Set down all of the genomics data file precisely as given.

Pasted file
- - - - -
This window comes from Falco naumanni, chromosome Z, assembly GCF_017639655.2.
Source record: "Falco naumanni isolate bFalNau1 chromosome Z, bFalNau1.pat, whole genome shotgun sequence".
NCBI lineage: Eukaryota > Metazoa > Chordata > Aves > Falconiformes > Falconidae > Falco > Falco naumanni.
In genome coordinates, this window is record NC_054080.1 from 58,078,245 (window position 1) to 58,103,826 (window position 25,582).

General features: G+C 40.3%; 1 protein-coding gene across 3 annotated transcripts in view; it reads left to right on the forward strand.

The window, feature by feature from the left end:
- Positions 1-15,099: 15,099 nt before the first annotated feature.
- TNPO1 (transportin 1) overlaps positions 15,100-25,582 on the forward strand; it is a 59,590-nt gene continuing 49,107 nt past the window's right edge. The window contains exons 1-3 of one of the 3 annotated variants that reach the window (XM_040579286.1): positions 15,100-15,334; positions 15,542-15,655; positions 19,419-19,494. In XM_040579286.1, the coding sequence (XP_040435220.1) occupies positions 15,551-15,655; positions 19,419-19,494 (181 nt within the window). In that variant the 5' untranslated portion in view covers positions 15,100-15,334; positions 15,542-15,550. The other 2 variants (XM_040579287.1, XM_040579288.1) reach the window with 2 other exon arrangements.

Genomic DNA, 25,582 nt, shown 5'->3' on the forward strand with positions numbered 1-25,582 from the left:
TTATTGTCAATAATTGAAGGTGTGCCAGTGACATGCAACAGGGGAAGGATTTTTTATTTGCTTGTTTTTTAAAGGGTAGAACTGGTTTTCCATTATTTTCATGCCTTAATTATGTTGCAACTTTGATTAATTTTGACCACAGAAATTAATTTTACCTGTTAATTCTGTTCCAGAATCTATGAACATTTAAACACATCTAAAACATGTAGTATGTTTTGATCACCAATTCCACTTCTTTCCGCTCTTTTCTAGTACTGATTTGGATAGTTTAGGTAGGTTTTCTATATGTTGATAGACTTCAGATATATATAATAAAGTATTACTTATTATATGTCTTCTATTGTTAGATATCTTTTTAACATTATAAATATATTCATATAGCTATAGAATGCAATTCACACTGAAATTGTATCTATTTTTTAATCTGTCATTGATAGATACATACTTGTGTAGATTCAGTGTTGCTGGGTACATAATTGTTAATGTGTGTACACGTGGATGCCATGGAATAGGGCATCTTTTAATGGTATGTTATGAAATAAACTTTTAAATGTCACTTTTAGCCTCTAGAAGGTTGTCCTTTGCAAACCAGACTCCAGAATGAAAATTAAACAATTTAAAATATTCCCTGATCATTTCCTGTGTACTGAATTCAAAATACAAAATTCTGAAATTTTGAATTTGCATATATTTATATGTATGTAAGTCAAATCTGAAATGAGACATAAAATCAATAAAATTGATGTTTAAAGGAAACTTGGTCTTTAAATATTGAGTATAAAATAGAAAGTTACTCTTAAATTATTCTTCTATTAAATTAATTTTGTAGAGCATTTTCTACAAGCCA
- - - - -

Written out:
This window comes from Falco naumanni, chromosome Z, assembly GCF_017639655.2.
Source record: "Falco naumanni isolate bFalNau1 chromosome Z, bFalNau1.pat, whole genome shotgun sequence".
NCBI lineage: Eukaryota > Metazoa > Chordata > Aves > Falconiformes > Falconidae > Falco > Falco naumanni.
In genome coordinates, this window is record NC_054080.1 from 58,078,245 (window position 1) to 58,103,826 (window position 25,582).

General features: G+C 40.3%; 1 protein-coding gene across 3 annotated transcripts in view; it reads left to right on the forward strand.

The window, feature by feature from the left end:
- Positions 1-15,099: 15,099 nt before the first annotated feature.
- TNPO1 (transportin 1) overlaps positions 15,100-25,582 on the forward strand; it is a 59,590-nt gene continuing 49,107 nt past the window's right edge. The window contains exons 1-3 of one of the 3 annotated variants that reach the window (XM_040579286.1): positions 15,100-15,334; positions 15,542-15,655; positions 19,419-19,494. In XM_040579286.1, the coding sequence (XP_040435220.1) occupies positions 15,551-15,655; positions 19,419-19,494 (181 nt within the window). In that variant the 5' untranslated portion in view covers positions 15,100-15,334; positions 15,542-15,550. The other 2 variants (XM_040579287.1, XM_040579288.1) reach the window with 2 other exon arrangements.

Genomic DNA, 25,582 nt, shown 5'->3' on the forward strand with positions numbered 1-25,582 from the left:
TTATTGTCAATAATTGAAGGTGTGCCAGTGACATGCAACAGGGGAAGGATTTTTTATTTGCTTGTTTTTTAAAGGGTAGAACTGGTTTTCCATTATTTTCATGCCTTAATTATGTTGCAACTTTGATTAATTTTGACCACAGAAATTAATTTTACCTGTTAATTCTGTTCCAGAATCTATGAACATTTAAACACATCTAAAACATGTAGTATGTTTTGATCACCAATTCCACTTCTTTCCGCTCTTTTCTAGTACTGATTTGGATAGTTTAGGTAGGTTTTCTATATGTTGATAGACTTCAGATATATATAATAAAGTATTACTTATTATATGTCTTCTATTGTTAGATATCTTTTTAACATTATAAATATATTCATATAGCTATAGAATGCAATTCACACTGAAATTGTATCTATTTTTTAATCTGTCATTGATAGATACATACTTGTGTAGATTCAGTGTTGCTGGGTACATAATTGTTAATGTGTGTACACGTGGATGCCATGGAATAGGGCATCTTTTAATGGTATGTTATGAAATAAACTTTTAAATGTCACTTTTAGCCTCTAGAAGGTTGTCCTTTGCAAACCAGACTCCAGAATGAAAATTAAACAATTTAAAATATTCCCTGATCATTTCCTGTGTACTGAATTCAAAATACAAAATTCTGAAATTTTGAATTTGCATATATTTATATGTATGTAAGTCAAATCTGAAATGAGACATAAAATCAATAAAATTGATGTTTAAAGGAAACTTGGTCTTTAAATATTGAGTATAAAATAGAAAGTTACTCTTAAATTATTCTTCTATTAAATTAATTTTGTAGAGCATTTTCTACAAGCCA